Tripp, an Arabist and professor of politics at London University's School of Oriental and African Studies (Soas), is in the vanguard of western scholars of Iraq. He first visited in the 1980s during the war with Khomeini's Iran. To his regret he has not been back since the US-led invasion - neither wanting to worry his family, get stuck and out of touch in Baghdad's Green Zone or be a "hideous liability" to his Iraqi friends. But he has followed events closely - and, crucially, unlike so many of those involved in the war and occupation - against the indispensable background of what came before.

    "There was this nonsensical idea that Saddam and everything he created was a kind of freak and that once you eradicated him the whole thing would fall apart and the potential for a liberal, democratic and a civil society would emerge as if somehow he was the only problem," he says. "But Saddam was a recognisable part of Iraqi history. Many Iraqis feel now that they've been delivered into the hands of many lesser dictators. As one of my friends said: 'Thanks very much: you got rid of one Saddam and you left us with 50.'"

    Part of the problem, he argues, was profound ignorance about what went on beneath the surface of Saddam's dictatorship, what he calls a "shadow state" that ran on cooption, collaboration and patronage as well as repression and fear. That led to the disastrous decision to outlaw the Ba'ath party. "Lack of understanding on that score was unbelievable. By purging it you alienated tens of thousands of people who would otherwise have very happily served the next regime. They weren't going to work for the restoration of Saddam Hussein.

    They only joined the Ba'ath because that was what they had to do. When you decapitate that shadow state you don't get rid of the old networks. They just look for a new patron: hence the resistance."

    The same "blindness", as Tripp calls it, was at work when the order came to dissolve the Iraqi army and the entire security apparatus of the old regime, giving a huge boost to what was to become a fully-fledged Sunni insurgency.

  3. #3
    Council Member Graycap's Avatar
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    Jan 2007


    I don't agree too much with the parallelism.

    IMO Bush, better the US, should be looking to another example. Hafez el-Assad.

    The geostrategic reasons, the US interests in Iraq and Middle East, are in some way similar to the reasons that drove Syria in Lebanon after the civil war start.

    Syria could not accept that any of the different sect involved in the fight could be a clear winner. That could drive to an ostile Lebanon and a far too long frontier to protect.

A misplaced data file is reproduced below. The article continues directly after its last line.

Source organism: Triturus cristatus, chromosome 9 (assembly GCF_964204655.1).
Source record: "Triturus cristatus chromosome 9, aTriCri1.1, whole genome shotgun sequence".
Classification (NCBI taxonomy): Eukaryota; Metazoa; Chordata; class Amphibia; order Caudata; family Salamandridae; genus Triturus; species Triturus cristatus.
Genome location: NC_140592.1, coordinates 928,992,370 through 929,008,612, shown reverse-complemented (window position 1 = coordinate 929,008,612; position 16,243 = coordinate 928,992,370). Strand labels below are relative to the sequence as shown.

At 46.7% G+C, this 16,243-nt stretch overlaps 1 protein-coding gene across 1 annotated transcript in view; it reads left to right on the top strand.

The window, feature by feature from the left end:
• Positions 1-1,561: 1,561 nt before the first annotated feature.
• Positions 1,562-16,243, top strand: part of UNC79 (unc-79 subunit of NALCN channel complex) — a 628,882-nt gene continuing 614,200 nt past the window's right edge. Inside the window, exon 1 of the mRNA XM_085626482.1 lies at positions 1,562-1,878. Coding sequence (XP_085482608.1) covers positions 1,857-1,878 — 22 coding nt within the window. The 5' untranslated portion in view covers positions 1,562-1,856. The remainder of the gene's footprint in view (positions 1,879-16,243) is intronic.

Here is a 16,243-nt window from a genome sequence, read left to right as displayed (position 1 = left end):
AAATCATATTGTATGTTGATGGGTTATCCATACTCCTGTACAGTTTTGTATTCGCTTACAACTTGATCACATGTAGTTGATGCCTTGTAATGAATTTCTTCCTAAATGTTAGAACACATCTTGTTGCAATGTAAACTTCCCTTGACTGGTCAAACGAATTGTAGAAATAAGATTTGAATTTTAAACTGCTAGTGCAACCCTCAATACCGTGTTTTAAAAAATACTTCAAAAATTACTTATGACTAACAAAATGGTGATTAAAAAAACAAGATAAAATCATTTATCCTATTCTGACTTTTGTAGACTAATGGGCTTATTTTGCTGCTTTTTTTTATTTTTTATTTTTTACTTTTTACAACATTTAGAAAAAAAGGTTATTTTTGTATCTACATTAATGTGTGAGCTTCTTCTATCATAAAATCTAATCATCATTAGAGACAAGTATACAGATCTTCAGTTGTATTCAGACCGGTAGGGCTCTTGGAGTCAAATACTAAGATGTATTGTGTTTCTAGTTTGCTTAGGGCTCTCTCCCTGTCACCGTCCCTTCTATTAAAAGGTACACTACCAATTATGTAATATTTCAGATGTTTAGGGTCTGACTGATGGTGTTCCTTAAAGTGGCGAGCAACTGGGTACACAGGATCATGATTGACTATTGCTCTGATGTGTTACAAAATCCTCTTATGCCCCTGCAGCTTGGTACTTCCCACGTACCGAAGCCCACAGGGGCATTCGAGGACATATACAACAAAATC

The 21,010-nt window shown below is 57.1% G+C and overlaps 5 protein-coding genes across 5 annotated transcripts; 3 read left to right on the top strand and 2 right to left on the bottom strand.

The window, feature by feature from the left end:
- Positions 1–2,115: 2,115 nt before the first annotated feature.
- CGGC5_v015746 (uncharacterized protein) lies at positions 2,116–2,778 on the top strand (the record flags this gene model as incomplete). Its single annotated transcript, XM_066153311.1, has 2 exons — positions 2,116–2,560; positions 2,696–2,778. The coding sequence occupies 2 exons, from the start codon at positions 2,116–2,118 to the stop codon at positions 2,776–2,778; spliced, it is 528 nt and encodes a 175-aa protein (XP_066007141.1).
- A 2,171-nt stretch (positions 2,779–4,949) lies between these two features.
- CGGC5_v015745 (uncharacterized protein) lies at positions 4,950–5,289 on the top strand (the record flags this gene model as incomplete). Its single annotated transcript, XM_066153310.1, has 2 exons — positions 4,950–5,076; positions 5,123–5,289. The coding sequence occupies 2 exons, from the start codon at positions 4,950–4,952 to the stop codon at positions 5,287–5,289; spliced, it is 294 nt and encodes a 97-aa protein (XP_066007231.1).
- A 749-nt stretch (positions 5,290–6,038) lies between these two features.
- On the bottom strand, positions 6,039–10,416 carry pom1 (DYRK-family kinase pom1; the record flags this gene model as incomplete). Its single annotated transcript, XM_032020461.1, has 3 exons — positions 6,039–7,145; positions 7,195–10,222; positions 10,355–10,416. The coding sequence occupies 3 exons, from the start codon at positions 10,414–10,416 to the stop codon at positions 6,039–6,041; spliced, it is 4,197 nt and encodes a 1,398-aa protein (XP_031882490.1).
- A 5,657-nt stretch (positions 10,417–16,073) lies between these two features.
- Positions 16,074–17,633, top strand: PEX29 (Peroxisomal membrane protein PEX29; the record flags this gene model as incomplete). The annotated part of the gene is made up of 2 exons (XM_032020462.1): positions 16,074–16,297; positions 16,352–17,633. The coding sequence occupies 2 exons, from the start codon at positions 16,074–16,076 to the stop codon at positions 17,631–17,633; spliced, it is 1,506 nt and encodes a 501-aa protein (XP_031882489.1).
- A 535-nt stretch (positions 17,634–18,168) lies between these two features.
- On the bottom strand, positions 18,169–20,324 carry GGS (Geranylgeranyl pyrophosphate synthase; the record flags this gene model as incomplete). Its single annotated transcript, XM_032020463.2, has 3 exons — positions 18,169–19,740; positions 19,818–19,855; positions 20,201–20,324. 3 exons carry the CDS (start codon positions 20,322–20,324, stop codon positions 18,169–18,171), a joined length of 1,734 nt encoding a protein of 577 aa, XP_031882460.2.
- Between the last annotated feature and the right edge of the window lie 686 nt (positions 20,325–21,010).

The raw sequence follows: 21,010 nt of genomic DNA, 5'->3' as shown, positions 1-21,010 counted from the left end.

Therefore we saw a first syrian help to christians to eliminate the danger posed by PLO and its allies winning control of country and to prevent an open intervention of Israel to take advantage of the situation directly helping christians. After that the christians switched to Israel Syrians switched to support arab and leftist. And so on. Until the situation grew so difficult for each party and the international community that Syrian WAS ASKED to assume the controller role.

    The US Are now involved in a role that has some likeness.

    The alliance with sunnis will live as long as the US will be perceived as a real help for this community future providing money, military help and political relevance. Should the US fail in this role the minute after the alliance will be long gone. In arab world anyway nothing is forever and all is possible. With the only prescription to use the correct "language".


  4. #4
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    Apr 2007


    What an interesting article. It was difficult to read some of what the author was saying, he has an intriguing writing style. The author definitely has the extreme rightwingers at Newsbusters all up in arms.
    I don't necessarily agree what he said about Petraeus, but that may be due to my lack of understanding about tribal dynamics:
    But watching Gen. Petraeus, I was struck by how familiar his words sounded. The general talked like every Sunni I’ve ever met in Iraq—hell, he sounded a bit like Saddam. The old tyrant would have had one of his characteristic chest-heaving guffaws watching Petraeus as he intoned the old Baathist mantra about the dangers to Iraq:
    I think Petraeus is probably looked at as more the tribal leader of the strongest tribe (the U.S. miltary) in Iraq (Maybe that's how Saddam was viewed by the Sunnis prior to OIF?).

    Here's another article I found by Graham. This was more difficult to read because here he's with the Sunnis while they were killing Americans with IED's and RPG's. Doesn't have much to say about Iran as tequila's article does.
    Beyond Fallujah: A year with the Iraqi resistance
    Last edited by skiguy; 09-23-2007 at 01:22 PM.